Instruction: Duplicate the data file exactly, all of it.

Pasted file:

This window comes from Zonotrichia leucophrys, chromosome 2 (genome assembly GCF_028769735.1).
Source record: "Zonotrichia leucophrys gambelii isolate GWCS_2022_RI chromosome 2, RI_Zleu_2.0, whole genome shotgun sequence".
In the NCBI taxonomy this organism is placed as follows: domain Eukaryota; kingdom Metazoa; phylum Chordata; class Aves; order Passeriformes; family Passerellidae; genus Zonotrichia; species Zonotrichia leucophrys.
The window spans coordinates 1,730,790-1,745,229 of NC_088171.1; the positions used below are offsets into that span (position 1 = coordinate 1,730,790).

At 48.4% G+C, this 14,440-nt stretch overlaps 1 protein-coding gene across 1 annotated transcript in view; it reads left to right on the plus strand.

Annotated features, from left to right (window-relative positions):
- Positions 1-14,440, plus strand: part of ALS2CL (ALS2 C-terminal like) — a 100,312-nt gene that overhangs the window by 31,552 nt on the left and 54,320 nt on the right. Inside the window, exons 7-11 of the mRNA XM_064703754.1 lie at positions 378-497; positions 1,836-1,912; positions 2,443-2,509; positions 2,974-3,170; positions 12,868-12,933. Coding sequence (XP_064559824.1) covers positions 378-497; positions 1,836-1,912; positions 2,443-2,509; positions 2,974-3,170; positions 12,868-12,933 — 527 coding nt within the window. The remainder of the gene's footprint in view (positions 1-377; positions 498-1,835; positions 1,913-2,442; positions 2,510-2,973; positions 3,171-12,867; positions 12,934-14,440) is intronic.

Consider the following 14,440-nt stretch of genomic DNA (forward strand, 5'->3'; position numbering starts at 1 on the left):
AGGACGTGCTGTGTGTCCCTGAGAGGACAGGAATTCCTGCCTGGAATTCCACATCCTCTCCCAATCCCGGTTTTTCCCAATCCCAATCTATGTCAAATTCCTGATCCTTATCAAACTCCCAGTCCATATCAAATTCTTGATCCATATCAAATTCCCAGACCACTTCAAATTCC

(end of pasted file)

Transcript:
This window comes from Zonotrichia leucophrys, chromosome 2 (genome assembly GCF_028769735.1).
Source record: "Zonotrichia leucophrys gambelii isolate GWCS_2022_RI chromosome 2, RI_Zleu_2.0, whole genome shotgun sequence".
In the NCBI taxonomy this organism is placed as follows: domain Eukaryota; kingdom Metazoa; phylum Chordata; class Aves; order Passeriformes; family Passerellidae; genus Zonotrichia; species Zonotrichia leucophrys.
The window spans coordinates 1,730,790-1,745,229 of NC_088171.1; the positions used below are offsets into that span (position 1 = coordinate 1,730,790).

At 48.4% G+C, this 14,440-nt stretch overlaps 1 protein-coding gene across 1 annotated transcript in view; it reads left to right on the plus strand.

Annotated features, from left to right (window-relative positions):
- Positions 1-14,440, plus strand: part of ALS2CL (ALS2 C-terminal like) — a 100,312-nt gene that overhangs the window by 31,552 nt on the left and 54,320 nt on the right. Inside the window, exons 7-11 of the mRNA XM_064703754.1 lie at positions 378-497; positions 1,836-1,912; positions 2,443-2,509; positions 2,974-3,170; positions 12,868-12,933. Coding sequence (XP_064559824.1) covers positions 378-497; positions 1,836-1,912; positions 2,443-2,509; positions 2,974-3,170; positions 12,868-12,933 — 527 coding nt within the window. The remainder of the gene's footprint in view (positions 1-377; positions 498-1,835; positions 1,913-2,442; positions 2,510-2,973; positions 3,171-12,867; positions 12,934-14,440) is intronic.

Consider the following 14,440-nt stretch of genomic DNA (forward strand, 5'->3'; position numbering starts at 1 on the left):
AGGACGTGCTGTGTGTCCCTGAGAGGACAGGAATTCCTGCCTGGAATTCCACATCCTCTCCCAATCCCGGTTTTTCCCAATCCCAATCTATGTCAAATTCCTGATCCTTATCAAACTCCCAGTCCATATCAAATTCTTGATCCATATCAAATTCCCAGACCACTTCAAATTCC